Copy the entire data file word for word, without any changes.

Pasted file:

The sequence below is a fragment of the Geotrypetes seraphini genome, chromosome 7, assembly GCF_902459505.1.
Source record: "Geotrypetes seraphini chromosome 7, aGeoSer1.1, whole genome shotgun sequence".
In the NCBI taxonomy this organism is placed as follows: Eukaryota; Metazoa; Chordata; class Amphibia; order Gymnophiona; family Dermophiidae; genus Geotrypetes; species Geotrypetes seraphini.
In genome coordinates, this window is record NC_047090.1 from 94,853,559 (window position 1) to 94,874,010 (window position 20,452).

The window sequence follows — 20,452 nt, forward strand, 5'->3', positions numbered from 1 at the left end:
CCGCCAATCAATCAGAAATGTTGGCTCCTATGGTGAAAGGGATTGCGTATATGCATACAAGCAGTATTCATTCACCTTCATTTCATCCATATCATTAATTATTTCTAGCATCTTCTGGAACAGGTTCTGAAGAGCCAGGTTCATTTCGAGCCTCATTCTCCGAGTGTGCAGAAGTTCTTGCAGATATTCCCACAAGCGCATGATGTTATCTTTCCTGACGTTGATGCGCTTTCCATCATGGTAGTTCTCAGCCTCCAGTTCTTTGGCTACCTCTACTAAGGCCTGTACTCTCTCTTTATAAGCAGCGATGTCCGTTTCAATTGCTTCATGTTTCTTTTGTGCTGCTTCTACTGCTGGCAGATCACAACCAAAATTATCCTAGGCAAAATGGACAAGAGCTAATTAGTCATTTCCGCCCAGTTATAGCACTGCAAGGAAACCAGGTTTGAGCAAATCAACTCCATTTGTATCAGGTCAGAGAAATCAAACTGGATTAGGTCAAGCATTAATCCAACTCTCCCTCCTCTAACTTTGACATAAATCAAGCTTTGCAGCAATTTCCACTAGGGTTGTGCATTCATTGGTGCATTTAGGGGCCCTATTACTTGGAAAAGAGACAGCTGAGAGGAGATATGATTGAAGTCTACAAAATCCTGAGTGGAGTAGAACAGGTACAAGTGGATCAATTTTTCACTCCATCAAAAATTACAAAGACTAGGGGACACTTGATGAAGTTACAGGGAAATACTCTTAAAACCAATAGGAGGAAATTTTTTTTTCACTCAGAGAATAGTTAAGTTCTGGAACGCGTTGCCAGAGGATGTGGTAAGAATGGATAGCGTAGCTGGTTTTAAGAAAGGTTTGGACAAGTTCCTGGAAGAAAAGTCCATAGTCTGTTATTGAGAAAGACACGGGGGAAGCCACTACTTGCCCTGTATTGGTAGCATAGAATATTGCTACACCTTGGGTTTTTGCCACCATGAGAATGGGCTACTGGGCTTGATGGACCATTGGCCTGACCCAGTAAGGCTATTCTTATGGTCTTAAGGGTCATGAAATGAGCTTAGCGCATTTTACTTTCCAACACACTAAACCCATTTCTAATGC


The sequence below is a fragment of the Geotrypetes seraphini genome, chromosome 7, assembly GCF_902459505.1.
Source record: "Geotrypetes seraphini chromosome 7, aGeoSer1.1, whole genome shotgun sequence".
In the NCBI taxonomy this organism is placed as follows: Eukaryota; Metazoa; Chordata; class Amphibia; order Gymnophiona; family Dermophiidae; genus Geotrypetes; species Geotrypetes seraphini.
In genome coordinates, this window is record NC_047090.1 from 94,853,559 (window position 1) to 94,874,010 (window position 20,452).

The window sequence follows — 20,452 nt, forward strand, 5'->3', positions numbered from 1 at the left end:
CCGCCAATCAATCAGAAATGTTGGCTCCTATGGTGAAAGGGATTGCGTATATGCATACAAGCAGTATTCATTCACCTTCATTTCATCCATATCATTAATTATTTCTAGCATCTTCTGGAACAGGTTCTGAAGAGCCAGGTTCATTTCGAGCCTCATTCTCCGAGTGTGCAGAAGTTCTTGCAGATATTCCCACAAGCGCATGATGTTATCTTTCCTGACGTTGATGCGCTTTCCATCATGGTAGTTCTCAGCCTCCAGTTCTTTGGCTACCTCTACTAAGGCCTGTACTCTCTCTTTATAAGCAGCGATGTCCGTTTCAATTGCTTCATGTTTCTTTTGTGCTGCTTCTACTGCTGGCAGATCACAACCAAAATTATCCTAGGCAAAATGGACAAGAGCTAATTAGTCATTTCCGCCCAGTTATAGCACTGCAAGGAAACCAGGTTTGAGCAAATCAACTCCATTTGTATCAGGTCAGAGAAATCAAACTGGATTAGGTCAAGCATTAATCCAACTCTCCCTCCTCTAACTTTGACATAAATCAAGCTTTGCAGCAATTTCCACTAGGGTTGTGCATTCATTGGTGCATTTAGGGGCCCTATTACTTGGAAAAGAGACAGCTGAGAGGAGATATGATTGAAGTCTACAAAATCCTGAGTGGAGTAGAACAGGTACAAGTGGATCAATTTTTCACTCCATCAAAAATTACAAAGACTAGGGGACACTTGATGAAGTTACAGGGAAATACTCTTAAAACCAATAGGAGGAAATTTTTTTTTCACTCAGAGAATAGTTAAGTTCTGGAACGCGTTGCCAGAGGATGTGGTAAGAATGGATAGCGTAGCTGGTTTTAAGAAAGGTTTGGACAAGTTCCTGGAAGAAAAGTCCATAGTCTGTTATTGAGAAAGACACGGGGGAAGCCACTACTTGCCCTGTATTGGTAGCATAGAATATTGCTACACCTTGGGTTTTTGCCACCATGAGAATGGGCTACTGGGCTTGATGGACCATTGGCCTGACCCAGTAAGGCTATTCTTATGGTCTTAAGGGTCATGAAATGAGCTTAGCGCATTTTACTTTCCAACACACTAAACCCATTTCTAATGC